“Russian lawmakers on Tuesday voted to raise the top age for military conscription, aiming to expand the pool of trained recruits who could potentially join the battle in Ukraine,” the New York Times reports.

“Starting next year, those ages 18 to 30 would be required to serve; currently, it is 18 to 27. The bill also prohibits men who have been conscripted from leaving the country, an attempt to cut down on draft dodging.”

“President Biden has quietly ordered the U.S. government to begin sharing evidence of Russian war crimes in Ukraine with the International Criminal Court in The Hague, signaling a major shift in American policy,” the New York Times reports.

“The decision, made by Mr. Biden in recent days, overrides months of resistance by the Pentagon, which argued that it could pave the way for the court to prosecute American troops.”

“The slow pace of Ukraine’s counteroffensive against entrenched Russian invaders is dimming hopes that negotiations for an end to the fighting could come this year and raising the specter of an open-ended conflict,” the Wall Street Journal reports.

“A potential stalemate would test President Biden’s stated strategy of pouring billions of dollars in military aid into Ukraine, to enable Kyiv to negotiate with Russia from a position of strength. It could also challenge the West’s continuing ability to supply weaponry that is already in short supply, and provide political fodder to those opposing U.S. support for the war.”

“In a year and a half of conflict, land mines — along with unexploded bombs, artillery shells and other deadly byproducts of war — have contaminated a swath of Ukraine roughly the size of Florida or Uruguay,” the Washington Post reports.

“It has become the world’s most mined country.”

“United Parcel Service and the International Brotherhood of Teamsters have reached an agreement over a five-year labor contract, preventing a potential strike by roughly 330,000 package delivery drivers and package sorters,” the Wall Street Journal reports.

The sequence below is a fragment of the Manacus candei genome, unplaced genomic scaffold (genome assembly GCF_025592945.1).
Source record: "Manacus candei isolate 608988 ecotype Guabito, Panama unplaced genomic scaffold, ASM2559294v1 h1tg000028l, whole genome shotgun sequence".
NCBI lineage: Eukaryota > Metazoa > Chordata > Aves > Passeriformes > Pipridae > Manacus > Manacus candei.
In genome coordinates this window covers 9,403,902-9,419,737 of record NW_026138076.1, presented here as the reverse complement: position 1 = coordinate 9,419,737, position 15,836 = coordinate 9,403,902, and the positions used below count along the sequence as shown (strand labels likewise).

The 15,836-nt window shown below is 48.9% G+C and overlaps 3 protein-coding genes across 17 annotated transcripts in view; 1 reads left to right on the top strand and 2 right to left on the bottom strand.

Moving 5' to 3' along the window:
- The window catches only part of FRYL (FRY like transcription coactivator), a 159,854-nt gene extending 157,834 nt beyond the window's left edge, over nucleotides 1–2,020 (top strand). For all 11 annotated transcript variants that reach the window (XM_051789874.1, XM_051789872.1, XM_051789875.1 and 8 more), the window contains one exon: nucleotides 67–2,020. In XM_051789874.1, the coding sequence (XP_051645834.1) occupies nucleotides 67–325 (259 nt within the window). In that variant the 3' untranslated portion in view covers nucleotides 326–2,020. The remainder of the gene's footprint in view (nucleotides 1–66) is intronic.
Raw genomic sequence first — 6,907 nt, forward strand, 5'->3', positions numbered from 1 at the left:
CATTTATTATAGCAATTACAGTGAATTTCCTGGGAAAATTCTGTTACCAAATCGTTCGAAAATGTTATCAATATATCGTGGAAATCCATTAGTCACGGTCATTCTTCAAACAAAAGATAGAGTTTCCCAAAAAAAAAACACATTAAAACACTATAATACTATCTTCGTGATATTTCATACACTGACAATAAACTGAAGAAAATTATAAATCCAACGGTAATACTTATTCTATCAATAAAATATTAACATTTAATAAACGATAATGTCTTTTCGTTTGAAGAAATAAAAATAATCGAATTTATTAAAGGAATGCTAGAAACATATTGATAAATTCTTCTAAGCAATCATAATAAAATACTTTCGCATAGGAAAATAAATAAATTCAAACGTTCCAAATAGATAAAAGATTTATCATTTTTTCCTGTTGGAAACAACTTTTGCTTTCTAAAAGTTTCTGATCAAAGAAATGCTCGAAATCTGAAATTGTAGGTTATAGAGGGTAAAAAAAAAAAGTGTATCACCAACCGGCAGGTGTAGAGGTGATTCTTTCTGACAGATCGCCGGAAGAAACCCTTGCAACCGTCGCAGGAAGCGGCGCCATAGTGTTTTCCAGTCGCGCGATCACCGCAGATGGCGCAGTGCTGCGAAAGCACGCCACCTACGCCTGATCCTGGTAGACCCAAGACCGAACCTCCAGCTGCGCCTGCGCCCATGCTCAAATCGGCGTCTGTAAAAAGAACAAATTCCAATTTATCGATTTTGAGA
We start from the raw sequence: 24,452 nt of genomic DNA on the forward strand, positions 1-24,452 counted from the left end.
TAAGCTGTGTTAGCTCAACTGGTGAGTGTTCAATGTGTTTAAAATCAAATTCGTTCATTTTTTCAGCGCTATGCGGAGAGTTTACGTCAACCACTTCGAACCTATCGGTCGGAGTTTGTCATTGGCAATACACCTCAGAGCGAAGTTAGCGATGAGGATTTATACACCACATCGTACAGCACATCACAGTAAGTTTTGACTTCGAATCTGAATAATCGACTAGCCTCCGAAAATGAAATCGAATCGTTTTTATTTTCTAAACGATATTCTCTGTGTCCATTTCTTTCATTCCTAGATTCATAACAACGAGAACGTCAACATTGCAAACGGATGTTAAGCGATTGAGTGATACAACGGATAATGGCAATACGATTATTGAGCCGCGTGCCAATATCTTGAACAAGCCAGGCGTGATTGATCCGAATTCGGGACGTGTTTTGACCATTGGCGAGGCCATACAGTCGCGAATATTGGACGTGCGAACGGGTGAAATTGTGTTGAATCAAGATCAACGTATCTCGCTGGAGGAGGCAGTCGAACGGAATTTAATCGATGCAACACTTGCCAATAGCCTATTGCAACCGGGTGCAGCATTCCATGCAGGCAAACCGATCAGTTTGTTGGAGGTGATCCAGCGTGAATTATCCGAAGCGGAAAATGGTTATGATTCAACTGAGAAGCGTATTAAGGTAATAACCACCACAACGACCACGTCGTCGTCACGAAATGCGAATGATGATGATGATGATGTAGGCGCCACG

“A federal judge struck down a stringent new asylum policy on Tuesday that government officials have called crucial to managing the southern border, dealing a blow to the Biden administration’s strategy that has coincided with a sharp decline in illegal crossings by migrants in recent months,” the New York Times reports.

“The rule, which had been in effect since May 12, disqualifies most people from applying for asylum if they have crossed into the United States without either securing an appointment at an official port of entry or proving that they sought legal protection in another country along the way.”

“House lawmakers are holding a hearing Wednesday to pressure the executive branch to release more information about unidentified anomalous phenomena, known as UAPs or UFOs, as bipartisan momentum grows for greater transparency about the strange encounters documented by hundreds of pilots,” CBS News reports.

NBC News: “In a preview of what voters will see more of if Biden wins re-election and serves into his mid-80s, the White House seems to be making concessions to his age. An iconic image of the modern presidency is the chief executive walking up the stairs to a majestic Air Force One, then turning at the doorway and waving. More and more, Biden is forgoing the long staircase for the shorter stairway that takes him up through the plane’s belly.”